FURTHER READING
2018 iPad Pro review: “What’s a computer?”
Just one year later, that’s exactly what Apple has done with iPadOS, which launched for modern iPads a few days after iOS 13 hit the iPhone and iPod touch. While iPadOS does not actually signify that big of a change under the hood, its new nomenclature is a statement of intent by Apple.

Oct 12 02:21

How to Download Torrent Files Safely

When downloading files, it’s difficult to know for sure whether or not they are safe. Files we receive via email or download from websites may contain viruses, Trojans, worms, or other malicious programs that can infect our computer system.

Data exchange using P2P protocols and torrent sites is hugely popular. Torrent trackers provide access to a vast number of books, movies, TV shows, software, and so on. Below is a step-by-step guide on how to securely download files from torrent trackers.

  1. Update your antivirus

Often (but not always) when downloading a dangerous file, an antivirus alerts you and blocks infected files. It is good to regularly update your antivirus signature database to stay on top of new malware outbreaks.

  1. Update your torrent client
Oct 11 17:22

Facebook's cryptocurrency Libra suffers another setback as eBay, Mastercard and Stripe all pull their support amid pressure from lawmakers

EBay, Stripe, and Mastercard all announced their intention to leave which marks the second major rebuke of Libra after Paypal exited the group just last week.

Oct 11 17:20

Yahoo may owe you up to $358 due to a class action settlement over security breaches between 2012 and 2016

If you had a Yahoo account between 2012 and 2016 you may be eligible for damage payment resulting from a class-action lawsuit filed against the tech giant.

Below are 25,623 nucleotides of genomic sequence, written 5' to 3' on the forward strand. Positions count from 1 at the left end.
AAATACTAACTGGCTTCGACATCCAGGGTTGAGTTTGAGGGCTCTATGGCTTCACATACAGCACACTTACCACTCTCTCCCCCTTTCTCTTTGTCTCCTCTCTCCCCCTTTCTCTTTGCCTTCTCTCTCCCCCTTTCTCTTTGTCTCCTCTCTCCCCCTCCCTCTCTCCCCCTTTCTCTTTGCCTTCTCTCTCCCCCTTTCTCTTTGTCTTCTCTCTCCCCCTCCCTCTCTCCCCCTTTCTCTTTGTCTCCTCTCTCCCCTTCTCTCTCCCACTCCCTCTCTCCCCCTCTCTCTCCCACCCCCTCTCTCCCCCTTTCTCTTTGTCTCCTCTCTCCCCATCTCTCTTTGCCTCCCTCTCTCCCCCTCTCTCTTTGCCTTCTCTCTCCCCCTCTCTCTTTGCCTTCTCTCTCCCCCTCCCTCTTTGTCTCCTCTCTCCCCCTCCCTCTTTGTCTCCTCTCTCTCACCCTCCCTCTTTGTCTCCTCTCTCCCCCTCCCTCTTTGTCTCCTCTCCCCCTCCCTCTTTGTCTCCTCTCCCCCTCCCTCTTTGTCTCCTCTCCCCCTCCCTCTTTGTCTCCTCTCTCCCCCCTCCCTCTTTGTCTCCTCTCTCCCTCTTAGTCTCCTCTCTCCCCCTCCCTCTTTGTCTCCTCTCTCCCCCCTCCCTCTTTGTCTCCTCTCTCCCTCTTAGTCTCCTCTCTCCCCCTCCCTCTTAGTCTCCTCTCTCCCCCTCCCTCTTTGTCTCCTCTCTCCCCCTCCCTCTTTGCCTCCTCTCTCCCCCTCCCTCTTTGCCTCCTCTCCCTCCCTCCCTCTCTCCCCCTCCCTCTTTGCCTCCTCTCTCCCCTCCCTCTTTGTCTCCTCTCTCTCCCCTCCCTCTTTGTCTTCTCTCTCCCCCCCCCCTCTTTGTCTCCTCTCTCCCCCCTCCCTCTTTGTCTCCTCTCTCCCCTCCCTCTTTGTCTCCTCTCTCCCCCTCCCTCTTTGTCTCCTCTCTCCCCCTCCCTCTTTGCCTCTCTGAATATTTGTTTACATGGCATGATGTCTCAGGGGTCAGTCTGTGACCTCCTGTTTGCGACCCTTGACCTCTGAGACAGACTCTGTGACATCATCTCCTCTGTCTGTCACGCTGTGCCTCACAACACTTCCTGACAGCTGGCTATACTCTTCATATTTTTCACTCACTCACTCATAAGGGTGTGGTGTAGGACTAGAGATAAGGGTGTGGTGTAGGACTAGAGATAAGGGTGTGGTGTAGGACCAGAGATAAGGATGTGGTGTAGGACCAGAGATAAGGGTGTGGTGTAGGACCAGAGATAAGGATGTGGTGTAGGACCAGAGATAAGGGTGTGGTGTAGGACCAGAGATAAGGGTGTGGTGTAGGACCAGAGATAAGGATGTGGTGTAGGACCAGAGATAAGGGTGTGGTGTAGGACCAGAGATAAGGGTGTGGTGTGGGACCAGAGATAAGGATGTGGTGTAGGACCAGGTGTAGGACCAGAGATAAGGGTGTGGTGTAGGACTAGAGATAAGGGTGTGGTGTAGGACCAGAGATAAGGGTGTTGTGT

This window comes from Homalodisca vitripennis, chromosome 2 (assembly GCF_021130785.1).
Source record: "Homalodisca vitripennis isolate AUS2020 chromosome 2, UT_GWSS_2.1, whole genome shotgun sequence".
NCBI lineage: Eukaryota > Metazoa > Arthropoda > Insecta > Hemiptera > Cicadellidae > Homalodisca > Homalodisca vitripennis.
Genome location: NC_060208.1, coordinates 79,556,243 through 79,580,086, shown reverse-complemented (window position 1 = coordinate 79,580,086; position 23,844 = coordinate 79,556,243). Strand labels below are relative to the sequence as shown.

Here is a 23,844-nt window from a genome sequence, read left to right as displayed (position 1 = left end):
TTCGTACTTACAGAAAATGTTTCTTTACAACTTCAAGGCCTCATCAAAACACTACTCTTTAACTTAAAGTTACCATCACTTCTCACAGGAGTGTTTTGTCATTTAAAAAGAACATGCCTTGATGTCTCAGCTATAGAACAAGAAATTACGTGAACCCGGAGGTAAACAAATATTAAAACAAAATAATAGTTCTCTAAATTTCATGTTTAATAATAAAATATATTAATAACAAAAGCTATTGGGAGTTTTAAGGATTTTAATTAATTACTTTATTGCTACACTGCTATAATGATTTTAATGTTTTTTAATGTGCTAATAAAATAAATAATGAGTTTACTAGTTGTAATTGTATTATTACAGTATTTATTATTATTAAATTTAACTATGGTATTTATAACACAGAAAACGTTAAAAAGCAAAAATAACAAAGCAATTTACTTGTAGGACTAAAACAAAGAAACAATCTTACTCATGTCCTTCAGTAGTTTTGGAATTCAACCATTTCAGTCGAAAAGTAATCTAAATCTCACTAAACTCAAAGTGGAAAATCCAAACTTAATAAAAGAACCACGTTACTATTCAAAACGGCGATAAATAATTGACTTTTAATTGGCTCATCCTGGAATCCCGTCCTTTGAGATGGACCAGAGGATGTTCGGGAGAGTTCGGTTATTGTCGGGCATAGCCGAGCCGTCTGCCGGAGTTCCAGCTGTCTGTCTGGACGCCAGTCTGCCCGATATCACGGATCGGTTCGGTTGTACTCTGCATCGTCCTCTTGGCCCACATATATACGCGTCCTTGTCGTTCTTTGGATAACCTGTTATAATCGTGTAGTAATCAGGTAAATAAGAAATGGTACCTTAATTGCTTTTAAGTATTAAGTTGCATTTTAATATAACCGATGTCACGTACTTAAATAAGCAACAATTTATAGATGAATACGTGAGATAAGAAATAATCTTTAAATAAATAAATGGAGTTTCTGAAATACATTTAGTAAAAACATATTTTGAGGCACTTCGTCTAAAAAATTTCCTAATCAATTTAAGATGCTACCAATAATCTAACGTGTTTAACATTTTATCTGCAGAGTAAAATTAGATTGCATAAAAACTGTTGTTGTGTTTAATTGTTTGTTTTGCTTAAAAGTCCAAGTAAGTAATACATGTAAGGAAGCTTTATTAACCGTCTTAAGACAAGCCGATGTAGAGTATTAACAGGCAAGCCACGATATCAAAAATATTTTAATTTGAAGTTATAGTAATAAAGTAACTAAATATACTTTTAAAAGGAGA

Some users will be eligible for credit monitoring and identity recovery assistant services from AllClearID, paid for by Yahoo.

Others will be eligible for a cash payment of up to $358.80 to reimburse for credit monitoring services paid out of pocket.

Oct 11 17:12

Nemty 1.6 Ransomware Released and Pushed via RIG Exploit Kit

The RIG exploit kit is now pushing a cocktail of malware that includes a new variant of the Nemty Ransomware.

First spotted by exploit kit researcher mol69, a malvertising campaign is redirecting users to the RIG exploit kit to target enterprise users who are still utilizing Internet Explorer and Flash Player.

If a user running these outdated programs are redirected to the exploit kit landing page, the malicious scripts will attempt to exploit vulnerabilities in the browser to install a variety of malware including the Nemty 1.6 ransomware.

...

According to security firm Tesorion, Nemty 1.6 also modified their encryption algorithm to use the Windows cryptographic libraries instead of their own custom AES implementation.

This was most likely done to break the decryptor created by Tesorion, which didn't go as plan as Tesorion's decryptor can still decrypt Nemty 1.6 victims for free.

Oct 11 17:04

Telecoms Want to Hide Detailed 5G Installation Maps from The Public AND The Feds

By B.N. Frank

The role of the Federal Communication Commission (FCC) is to protect the public by regulating the telecom industry. Unfortunately, they’ve been doing the exact opposite for many years now.

Now telecoms don’t even want the FCC to know where they are installing 5G...

Oct 11 10:12

Attackers exploit an iTunes zeroday to install ransomware

Attackers exploited a zeroday vulnerability in Apple's iTunes and iCloud programs to infect Windows computers with ransomware without triggering antivirus protections, researchers from Morphisec reported on Thursday. Apple patched the vulnerability earlier this week.

The vulnerability resided in the Bonjour component that both iTunes and iCloud for Windows relies on, according to a blog post. The bug is known as an unquoted service path, which as its name suggests, happens when a developer forgets to surround a file path with quotation marks. When the bug is in a trusted program—such as one digitally signed by a well-known developer like Apple—attackers can exploit the flaw to make the program execute code that AV protection might otherwise flag as suspicious.

Oct 11 08:18

A Code Glitch May Have Caused Errors In More Than 100 Published Studies

Scientists in Hawai?i have uncovered a glitch in a piece of code that could have yielded incorrect results in over 100 published studies that cited the original paper.